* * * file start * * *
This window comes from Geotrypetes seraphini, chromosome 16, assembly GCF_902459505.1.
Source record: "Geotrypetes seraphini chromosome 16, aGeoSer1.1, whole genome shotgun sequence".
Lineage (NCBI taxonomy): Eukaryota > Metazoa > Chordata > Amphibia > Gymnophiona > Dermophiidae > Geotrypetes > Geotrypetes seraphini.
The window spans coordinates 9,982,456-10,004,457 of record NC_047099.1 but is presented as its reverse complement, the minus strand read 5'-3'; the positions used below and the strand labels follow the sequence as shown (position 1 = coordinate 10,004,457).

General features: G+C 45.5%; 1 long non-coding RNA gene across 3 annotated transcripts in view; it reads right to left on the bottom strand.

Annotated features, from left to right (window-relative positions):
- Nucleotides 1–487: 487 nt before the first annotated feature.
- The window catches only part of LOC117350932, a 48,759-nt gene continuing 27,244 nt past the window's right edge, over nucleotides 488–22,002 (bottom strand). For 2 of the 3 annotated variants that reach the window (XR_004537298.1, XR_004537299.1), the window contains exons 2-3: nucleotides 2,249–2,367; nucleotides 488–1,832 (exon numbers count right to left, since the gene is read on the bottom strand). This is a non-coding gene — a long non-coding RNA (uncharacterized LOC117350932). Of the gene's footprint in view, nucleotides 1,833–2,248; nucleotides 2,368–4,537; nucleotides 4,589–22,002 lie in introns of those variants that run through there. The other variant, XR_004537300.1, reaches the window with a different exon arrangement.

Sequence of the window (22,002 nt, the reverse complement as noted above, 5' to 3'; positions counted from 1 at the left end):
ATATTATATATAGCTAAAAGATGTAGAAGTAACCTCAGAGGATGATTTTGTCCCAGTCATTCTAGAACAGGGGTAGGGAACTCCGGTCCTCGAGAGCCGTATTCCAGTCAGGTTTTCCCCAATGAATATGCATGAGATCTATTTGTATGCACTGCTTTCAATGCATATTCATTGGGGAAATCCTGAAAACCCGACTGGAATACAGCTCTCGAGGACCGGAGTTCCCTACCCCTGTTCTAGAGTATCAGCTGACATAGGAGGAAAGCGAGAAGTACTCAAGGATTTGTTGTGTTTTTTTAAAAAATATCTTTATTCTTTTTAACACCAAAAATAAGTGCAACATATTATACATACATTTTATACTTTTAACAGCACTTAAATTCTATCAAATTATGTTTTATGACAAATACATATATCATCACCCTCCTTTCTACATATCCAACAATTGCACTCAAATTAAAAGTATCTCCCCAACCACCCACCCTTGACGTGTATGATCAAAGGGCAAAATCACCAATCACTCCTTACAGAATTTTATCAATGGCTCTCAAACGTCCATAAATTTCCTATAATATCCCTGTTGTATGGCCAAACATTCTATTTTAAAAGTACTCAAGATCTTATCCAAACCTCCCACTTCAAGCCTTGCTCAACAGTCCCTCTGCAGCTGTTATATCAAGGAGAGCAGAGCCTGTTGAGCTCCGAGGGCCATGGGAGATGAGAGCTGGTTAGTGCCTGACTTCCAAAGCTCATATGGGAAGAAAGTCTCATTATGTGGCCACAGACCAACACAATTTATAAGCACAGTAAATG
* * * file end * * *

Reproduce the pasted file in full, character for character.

This window comes from Geotrypetes seraphini, chromosome 16, assembly GCF_902459505.1.
Source record: "Geotrypetes seraphini chromosome 16, aGeoSer1.1, whole genome shotgun sequence".
Lineage (NCBI taxonomy): Eukaryota > Metazoa > Chordata > Amphibia > Gymnophiona > Dermophiidae > Geotrypetes > Geotrypetes seraphini.
The window spans coordinates 9,982,456-10,004,457 of record NC_047099.1 but is presented as its reverse complement, the minus strand read 5'-3'; the positions used below and the strand labels follow the sequence as shown (position 1 = coordinate 10,004,457).

General features: G+C 45.5%; 1 long non-coding RNA gene across 3 annotated transcripts in view; it reads right to left on the bottom strand.

Annotated features, from left to right (window-relative positions):
- Nucleotides 1–487: 487 nt before the first annotated feature.
- The window catches only part of LOC117350932, a 48,759-nt gene continuing 27,244 nt past the window's right edge, over nucleotides 488–22,002 (bottom strand). For 2 of the 3 annotated variants that reach the window (XR_004537298.1, XR_004537299.1), the window contains exons 2-3: nucleotides 2,249–2,367; nucleotides 488–1,832 (exon numbers count right to left, since the gene is read on the bottom strand). This is a non-coding gene — a long non-coding RNA (uncharacterized LOC117350932). Of the gene's footprint in view, nucleotides 1,833–2,248; nucleotides 2,368–4,537; nucleotides 4,589–22,002 lie in introns of those variants that run through there. The other variant, XR_004537300.1, reaches the window with a different exon arrangement.

Sequence of the window (22,002 nt, the reverse complement as noted above, 5' to 3'; positions counted from 1 at the left end):
ATATTATATATAGCTAAAAGATGTAGAAGTAACCTCAGAGGATGATTTTGTCCCAGTCATTCTAGAACAGGGGTAGGGAACTCCGGTCCTCGAGAGCCGTATTCCAGTCAGGTTTTCCCCAATGAATATGCATGAGATCTATTTGTATGCACTGCTTTCAATGCATATTCATTGGGGAAATCCTGAAAACCCGACTGGAATACAGCTCTCGAGGACCGGAGTTCCCTACCCCTGTTCTAGAGTATCAGCTGACATAGGAGGAAAGCGAGAAGTACTCAAGGATTTGTTGTGTTTTTTTAAAAAATATCTTTATTCTTTTTAACACCAAAAATAAGTGCAACATATTATACATACATTTTATACTTTTAACAGCACTTAAATTCTATCAAATTATGTTTTATGACAAATACATATATCATCACCCTCCTTTCTACATATCCAACAATTGCACTCAAATTAAAAGTATCTCCCCAACCACCCACCCTTGACGTGTATGATCAAAGGGCAAAATCACCAATCACTCCTTACAGAATTTTATCAATGGCTCTCAAACGTCCATAAATTTCCTATAATATCCCTGTTGTATGGCCAAACATTCTATTTTAAAAGTACTCAAGATCTTATCCAAACCTCCCACTTCAAGCCTTGCTCAACAGTCCCTCTGCAGCTGTTATATCAAGGAGAGCAGAGCCTGTTGAGCTCCGAGGGCCATGGGAGATGAGAGCTGGTTAGTGCCTGACTTCCAAAGCTCATATGGGAAGAAAGTCTCATTATGTGGCCACAGACCAACACAATTTATAAGCACAGTAAATG